How building regulations have changed over time

How building regulations have tightened up over the last 50 years

We often talk about U-values here at TheGreenAge – these have changed considerably over the years as building regulations were bought in to help improve the energy efficiency of properties.

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We have previously written about building regulations not going far enough, but over the last 40 years they have actually improved considerably as you will see below!

The first building regulations that had an impact on energy waste in the home came in to play in 1965 and these introduced limits on the amount of energy that could be lost through certain elements of the fabric of new houses.

Although building regulations are regularly updated, the iterations that really impacted the energy efficiency of homes were 1976, 1985, 1990, 1995, 2002, 2006 and the latest in 2013. In the article below we are going to show how building regs have changed for both walls and the roof (i.e. loft space). Together, these make up the majority of the envelope of the property (the envelope is made up of the roof, the walls + windows and the floor) and accounts for the majority of heat loss from the property.


The efficiency of walls was an obvious area to be targeted since for many properties, the wall area represents the largest volume of the thermal envelope (the outside of the property where heat loss occurs from) therefore if you make that more efficient, it will have the largest impact on reducing energy bills and lowering energy demand.

The only real complication with the U-values of walls was that in 1976 building regulations defined walls as either exposed or semi-exposed. A semi-exposed wall is one that is exposed to the outside air via an unheated space, for example imagine a garage in the home, the wall between the garage and the main house would be a semi-exposed wall.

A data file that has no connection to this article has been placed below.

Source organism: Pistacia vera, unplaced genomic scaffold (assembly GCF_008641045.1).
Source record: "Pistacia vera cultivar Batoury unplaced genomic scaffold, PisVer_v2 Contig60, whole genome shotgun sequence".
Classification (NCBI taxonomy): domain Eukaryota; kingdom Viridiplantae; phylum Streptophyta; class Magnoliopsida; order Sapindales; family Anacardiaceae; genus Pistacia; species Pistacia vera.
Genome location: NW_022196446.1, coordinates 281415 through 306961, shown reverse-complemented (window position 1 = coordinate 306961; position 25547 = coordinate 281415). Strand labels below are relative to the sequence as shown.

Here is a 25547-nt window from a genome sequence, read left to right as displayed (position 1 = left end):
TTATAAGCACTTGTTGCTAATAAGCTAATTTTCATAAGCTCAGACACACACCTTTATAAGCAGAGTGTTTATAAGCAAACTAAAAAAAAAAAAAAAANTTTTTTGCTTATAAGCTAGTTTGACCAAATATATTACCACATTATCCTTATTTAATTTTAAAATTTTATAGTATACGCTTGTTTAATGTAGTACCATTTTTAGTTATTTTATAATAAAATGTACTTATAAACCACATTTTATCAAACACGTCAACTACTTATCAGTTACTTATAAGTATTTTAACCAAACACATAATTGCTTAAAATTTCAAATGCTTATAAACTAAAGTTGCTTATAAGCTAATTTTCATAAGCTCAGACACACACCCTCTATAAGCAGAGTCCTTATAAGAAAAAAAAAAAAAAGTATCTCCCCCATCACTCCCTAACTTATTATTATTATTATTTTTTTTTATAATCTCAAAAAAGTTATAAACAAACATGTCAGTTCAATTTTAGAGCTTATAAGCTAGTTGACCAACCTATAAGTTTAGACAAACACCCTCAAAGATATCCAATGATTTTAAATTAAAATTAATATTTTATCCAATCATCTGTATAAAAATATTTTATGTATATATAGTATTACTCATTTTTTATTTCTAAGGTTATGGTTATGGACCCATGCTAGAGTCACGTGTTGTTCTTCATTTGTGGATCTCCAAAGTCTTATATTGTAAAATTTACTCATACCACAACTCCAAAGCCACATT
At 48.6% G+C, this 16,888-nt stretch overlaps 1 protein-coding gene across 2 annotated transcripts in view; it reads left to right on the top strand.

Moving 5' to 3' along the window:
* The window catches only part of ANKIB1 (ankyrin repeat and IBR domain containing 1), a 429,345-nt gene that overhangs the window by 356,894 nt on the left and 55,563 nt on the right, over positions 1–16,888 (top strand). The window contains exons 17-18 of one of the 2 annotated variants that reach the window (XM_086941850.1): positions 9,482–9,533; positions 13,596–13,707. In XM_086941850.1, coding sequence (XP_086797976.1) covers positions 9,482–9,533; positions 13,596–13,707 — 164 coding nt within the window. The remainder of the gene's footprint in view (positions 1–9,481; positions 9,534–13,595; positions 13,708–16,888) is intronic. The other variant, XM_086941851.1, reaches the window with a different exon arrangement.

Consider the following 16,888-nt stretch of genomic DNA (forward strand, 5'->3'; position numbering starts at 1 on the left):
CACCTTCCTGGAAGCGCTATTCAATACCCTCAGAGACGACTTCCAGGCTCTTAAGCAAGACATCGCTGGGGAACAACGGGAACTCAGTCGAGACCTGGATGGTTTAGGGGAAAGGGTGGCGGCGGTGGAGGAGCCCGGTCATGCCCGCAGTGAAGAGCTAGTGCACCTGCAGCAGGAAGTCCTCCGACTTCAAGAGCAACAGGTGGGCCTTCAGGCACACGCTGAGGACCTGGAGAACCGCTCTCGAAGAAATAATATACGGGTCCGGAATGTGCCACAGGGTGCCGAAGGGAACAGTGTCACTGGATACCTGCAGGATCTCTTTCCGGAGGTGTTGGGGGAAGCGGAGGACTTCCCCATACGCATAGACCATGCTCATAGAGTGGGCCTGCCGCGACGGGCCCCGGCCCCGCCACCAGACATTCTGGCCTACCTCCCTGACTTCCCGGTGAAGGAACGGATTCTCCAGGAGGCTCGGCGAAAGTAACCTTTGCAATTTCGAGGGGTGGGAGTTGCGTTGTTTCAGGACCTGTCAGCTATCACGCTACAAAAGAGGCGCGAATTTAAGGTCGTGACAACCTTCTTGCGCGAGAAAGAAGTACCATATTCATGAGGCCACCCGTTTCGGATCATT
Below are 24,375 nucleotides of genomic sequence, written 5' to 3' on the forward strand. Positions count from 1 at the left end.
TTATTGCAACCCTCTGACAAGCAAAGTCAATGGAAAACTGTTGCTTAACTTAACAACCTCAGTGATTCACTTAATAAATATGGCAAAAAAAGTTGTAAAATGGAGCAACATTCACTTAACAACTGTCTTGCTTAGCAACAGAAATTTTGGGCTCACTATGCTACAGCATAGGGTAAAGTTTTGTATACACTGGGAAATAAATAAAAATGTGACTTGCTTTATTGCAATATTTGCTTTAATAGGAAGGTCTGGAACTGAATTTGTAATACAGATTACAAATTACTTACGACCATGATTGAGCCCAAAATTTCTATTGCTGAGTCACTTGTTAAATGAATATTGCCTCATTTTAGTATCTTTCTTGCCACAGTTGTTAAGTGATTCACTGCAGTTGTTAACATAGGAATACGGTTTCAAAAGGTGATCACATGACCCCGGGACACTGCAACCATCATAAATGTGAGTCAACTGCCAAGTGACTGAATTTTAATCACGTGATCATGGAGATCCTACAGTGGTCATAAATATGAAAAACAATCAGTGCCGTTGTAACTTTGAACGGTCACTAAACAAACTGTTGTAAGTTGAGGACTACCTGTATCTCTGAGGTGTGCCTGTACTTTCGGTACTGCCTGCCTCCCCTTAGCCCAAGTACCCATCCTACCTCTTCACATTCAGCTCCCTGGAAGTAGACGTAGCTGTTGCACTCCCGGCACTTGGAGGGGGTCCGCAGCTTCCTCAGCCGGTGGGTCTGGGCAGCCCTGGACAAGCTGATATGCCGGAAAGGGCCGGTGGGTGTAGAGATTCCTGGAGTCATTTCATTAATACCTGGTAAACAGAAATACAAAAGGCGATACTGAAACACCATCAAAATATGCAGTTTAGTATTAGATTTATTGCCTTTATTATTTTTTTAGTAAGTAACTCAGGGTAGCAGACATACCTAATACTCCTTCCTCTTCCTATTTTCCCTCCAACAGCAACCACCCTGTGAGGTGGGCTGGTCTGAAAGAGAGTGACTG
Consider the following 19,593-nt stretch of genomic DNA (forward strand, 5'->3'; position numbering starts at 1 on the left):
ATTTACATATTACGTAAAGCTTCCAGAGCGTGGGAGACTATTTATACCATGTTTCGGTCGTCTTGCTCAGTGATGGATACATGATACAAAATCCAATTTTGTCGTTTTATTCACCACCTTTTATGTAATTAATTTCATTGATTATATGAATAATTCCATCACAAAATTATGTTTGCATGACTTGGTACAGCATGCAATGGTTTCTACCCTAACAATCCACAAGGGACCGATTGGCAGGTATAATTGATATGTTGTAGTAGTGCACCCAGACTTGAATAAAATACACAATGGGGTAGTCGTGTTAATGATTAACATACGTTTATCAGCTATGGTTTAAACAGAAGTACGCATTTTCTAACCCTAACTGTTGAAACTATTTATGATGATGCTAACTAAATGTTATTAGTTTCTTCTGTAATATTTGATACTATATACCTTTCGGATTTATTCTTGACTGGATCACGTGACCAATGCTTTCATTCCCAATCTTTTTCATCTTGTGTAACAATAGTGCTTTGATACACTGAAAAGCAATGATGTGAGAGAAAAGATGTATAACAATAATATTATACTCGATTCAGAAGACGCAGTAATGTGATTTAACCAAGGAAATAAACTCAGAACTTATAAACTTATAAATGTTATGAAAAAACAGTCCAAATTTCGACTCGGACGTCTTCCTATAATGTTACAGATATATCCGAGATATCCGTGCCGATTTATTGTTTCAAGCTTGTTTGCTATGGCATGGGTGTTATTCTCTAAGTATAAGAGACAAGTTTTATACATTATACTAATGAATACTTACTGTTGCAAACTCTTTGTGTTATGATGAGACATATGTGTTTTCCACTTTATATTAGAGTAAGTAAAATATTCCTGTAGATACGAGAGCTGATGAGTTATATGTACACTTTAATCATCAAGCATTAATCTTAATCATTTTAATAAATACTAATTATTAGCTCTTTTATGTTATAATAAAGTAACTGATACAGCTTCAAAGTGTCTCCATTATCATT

Anyway, below you can see how the u-value changed over time – remember that a smaller u-value shows a more energy efficient element, i.e. the movement of heat across the element takes longer.

1965 the required u-value for walls was 1.7

In 1976 as a result of the 1973 oil crisis, building regulations reduced the required u-value down to 1 (but it remained 1.7 for semi-exposed walls).

In 1985 the required u-value dropped to 0.6 for walls, hence many properties began to be insulated (this is about the time we begin to see cavity wall insulation installed as standard). The required u-value for semi-exposed walls dropped too – down to 1.0.

In 1990 the u-value for walls dropped down to 0.45; this meant that cavity walls were built with thicker cavities so more insulation could be installed. The required u-value for semi-exposed walls dropped down to 0.6.

In 2002, the u-value for walls was reduced to 0.35 and now building regulations stipulate the u-value for a wall should be just 0.3, quite an improvement from 1.7 in 1965!

Historic U-Values of the roof space

An uninsulated loft space would have a u-value in the region of 2.5 W/m2K, but in 1965 building regulations dictated that the maximum u-value for a loft should be 1.4 W/m2K – which could be achieved with just 2.8 cm of wool insulation!

In 1973, the required u-value dropped to 0.6 – this required a 7cm thick layer of wool insulation – again not much compared to what is needed now!

In 1985, the u-value dropped to 0.35, in 1990 it dropped to 0.25 and in 2002 this dropped down to 0.2. To achieve a u-value of 0.2, you would require 20cm of mineral wool insulation.

Nowadays the u-value required for roofs (and loft insulation) is 0.17 W/m2K – this is 250mm of wool insulation – so in effect you now need 10 times as much insulation as 50 years ago to ensure you conform – that is quite a lot more!

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